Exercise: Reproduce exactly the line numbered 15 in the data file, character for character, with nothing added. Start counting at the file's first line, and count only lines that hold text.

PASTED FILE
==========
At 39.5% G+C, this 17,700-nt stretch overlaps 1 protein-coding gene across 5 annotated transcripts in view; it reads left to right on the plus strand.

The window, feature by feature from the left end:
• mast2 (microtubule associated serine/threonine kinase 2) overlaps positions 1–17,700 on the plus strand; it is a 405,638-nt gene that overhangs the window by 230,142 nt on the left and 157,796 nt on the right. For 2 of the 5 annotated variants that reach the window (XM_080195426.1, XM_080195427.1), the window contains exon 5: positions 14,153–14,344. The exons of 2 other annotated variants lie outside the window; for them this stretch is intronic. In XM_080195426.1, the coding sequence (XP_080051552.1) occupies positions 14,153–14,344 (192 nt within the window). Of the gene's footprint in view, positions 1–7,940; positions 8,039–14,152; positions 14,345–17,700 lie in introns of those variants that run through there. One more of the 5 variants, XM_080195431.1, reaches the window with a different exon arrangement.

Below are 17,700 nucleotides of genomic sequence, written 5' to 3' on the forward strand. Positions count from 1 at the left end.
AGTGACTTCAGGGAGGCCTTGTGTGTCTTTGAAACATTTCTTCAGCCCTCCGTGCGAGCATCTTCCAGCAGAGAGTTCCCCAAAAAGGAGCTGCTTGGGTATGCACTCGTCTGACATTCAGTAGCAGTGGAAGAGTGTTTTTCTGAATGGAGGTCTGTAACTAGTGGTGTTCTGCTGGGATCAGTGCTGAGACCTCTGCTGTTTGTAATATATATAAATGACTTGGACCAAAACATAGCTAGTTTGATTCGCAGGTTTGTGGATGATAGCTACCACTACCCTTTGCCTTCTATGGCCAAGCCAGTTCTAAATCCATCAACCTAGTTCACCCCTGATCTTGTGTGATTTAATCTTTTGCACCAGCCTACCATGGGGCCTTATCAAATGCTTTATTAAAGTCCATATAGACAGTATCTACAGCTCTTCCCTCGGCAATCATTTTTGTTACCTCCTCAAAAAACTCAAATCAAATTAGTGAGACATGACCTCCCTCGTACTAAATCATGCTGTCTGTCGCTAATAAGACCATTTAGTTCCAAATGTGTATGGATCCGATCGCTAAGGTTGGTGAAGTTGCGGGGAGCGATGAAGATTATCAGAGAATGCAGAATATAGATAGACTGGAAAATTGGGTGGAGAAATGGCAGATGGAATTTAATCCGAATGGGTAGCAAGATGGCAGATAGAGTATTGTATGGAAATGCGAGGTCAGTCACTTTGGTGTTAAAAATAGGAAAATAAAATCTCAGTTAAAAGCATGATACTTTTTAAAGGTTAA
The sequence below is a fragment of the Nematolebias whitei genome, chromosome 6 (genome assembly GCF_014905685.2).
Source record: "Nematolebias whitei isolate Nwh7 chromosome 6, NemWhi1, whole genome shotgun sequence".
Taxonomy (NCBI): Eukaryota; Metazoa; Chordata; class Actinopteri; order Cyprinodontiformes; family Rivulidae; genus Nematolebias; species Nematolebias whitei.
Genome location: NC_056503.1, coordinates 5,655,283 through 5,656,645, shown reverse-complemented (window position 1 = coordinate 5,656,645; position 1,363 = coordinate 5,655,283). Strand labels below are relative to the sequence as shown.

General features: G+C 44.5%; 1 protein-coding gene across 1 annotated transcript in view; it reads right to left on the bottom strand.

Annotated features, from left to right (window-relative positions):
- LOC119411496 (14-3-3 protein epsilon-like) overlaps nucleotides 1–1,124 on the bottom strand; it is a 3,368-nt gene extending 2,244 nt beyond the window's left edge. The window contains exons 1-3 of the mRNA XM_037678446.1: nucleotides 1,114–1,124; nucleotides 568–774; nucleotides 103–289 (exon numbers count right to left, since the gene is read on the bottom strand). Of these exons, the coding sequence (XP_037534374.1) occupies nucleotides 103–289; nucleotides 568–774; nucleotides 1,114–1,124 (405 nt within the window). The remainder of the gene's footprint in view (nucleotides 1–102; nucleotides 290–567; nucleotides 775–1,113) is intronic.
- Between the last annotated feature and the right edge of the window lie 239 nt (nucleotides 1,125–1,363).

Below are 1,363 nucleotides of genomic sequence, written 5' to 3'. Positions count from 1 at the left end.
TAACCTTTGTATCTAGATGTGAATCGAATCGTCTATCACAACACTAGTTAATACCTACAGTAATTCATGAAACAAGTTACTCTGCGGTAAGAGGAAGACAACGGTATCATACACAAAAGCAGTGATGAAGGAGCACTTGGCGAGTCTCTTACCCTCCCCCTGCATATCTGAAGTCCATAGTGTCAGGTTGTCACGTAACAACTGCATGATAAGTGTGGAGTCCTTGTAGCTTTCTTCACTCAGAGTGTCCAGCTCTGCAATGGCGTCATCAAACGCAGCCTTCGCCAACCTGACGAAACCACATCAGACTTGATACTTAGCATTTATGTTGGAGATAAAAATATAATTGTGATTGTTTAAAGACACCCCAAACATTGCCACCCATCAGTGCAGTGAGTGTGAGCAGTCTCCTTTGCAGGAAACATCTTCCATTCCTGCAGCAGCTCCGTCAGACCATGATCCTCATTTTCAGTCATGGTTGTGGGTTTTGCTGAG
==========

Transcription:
TAACCTTTGTATCTAGATGTGAATCGAATCGTCTATCACAACACTAGTTAATACCTACAGTAATTCATGAAACAAGTTACTCTGCGGTAAGAGGAAGACAACGGTATCATACACAAAAGCAGTGATGAAGGAGCACTTGGCGAGTCTCTTACCCTCCCCCTGCATATCTGAAGTCCATAGTGTCAGGTTGTCACGTAACAACTGCATGATAAGTGTGGAGTCCTTGTAGCTTTCTTCACTCAGAGTGTCCAGCTCTGCAATGGCGTCATCAAACGCAGCCTTCGCCAACCTGACGAAACCACATCAGACTTGATACTTAGCATTTATGTTGGAGATAAAAATATAATTGTGATTGTTTAAAGACACCCCAAACATTGCCACCCATCAGTGCAGTGAGTGTGAGCAGTCTCCTTTGCAGGAAACATCTTCCATTCCTGCAGCAGCTCCGTCAGACCATGATCCTCATTTTCAGTCATGGTTGTGGGTTTTGCTGAG